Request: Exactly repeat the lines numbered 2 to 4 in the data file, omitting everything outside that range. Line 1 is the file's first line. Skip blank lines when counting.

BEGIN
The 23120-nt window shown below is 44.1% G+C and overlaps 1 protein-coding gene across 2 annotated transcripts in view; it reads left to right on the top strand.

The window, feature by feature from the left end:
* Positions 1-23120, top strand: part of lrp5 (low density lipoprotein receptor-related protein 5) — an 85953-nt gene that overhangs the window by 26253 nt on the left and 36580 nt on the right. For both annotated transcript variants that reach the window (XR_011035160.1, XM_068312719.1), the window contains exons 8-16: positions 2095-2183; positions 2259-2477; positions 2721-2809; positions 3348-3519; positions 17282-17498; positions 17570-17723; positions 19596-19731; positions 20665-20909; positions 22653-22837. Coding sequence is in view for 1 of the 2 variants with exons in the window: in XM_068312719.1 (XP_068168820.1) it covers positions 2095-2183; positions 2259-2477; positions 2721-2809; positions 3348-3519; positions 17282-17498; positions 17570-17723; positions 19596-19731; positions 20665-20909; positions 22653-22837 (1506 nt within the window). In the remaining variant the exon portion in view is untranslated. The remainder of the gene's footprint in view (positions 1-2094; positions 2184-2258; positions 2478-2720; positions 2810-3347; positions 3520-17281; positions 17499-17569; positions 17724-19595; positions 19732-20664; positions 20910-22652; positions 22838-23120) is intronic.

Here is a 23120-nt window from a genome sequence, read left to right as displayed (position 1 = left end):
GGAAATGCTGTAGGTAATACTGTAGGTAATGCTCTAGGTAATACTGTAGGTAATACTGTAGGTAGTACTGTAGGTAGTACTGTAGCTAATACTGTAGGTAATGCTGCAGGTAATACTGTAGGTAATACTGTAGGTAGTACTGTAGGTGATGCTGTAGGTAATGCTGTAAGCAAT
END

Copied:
The window, feature by feature from the left end:
* Positions 1-23120, top strand: part of lrp5 (low density lipoprotein receptor-related protein 5) — an 85953-nt gene that overhangs the window by 26253 nt on the left and 36580 nt on the right. For both annotated transcript variants that reach the window (XR_011035160.1, XM_068312719.1), the window contains exons 8-16: positions 2095-2183; positions 2259-2477; positions 2721-2809; positions 3348-3519; positions 17282-17498; positions 17570-17723; positions 19596-19731; positions 20665-20909; positions 22653-22837. Coding sequence is in view for 1 of the 2 variants with exons in the window: in XM_068312719.1 (XP_068168820.1) it covers positions 2095-2183; positions 2259-2477; positions 2721-2809; positions 3348-3519; positions 17282-17498; positions 17570-17723; positions 19596-19731; positions 20665-20909; positions 22653-22837 (1506 nt within the window). In the remaining variant the exon portion in view is untranslated. The remainder of the gene's footprint in view (positions 1-2094; positions 2184-2258; positions 2478-2720; positions 2810-3347; positions 3520-17281; positions 17499-17569; positions 17724-19595; positions 19732-20664; positions 20910-22652; positions 22838-23120) is intronic.

Here is a 23120-nt window from a genome sequence, read left to right as displayed (position 1 = left end):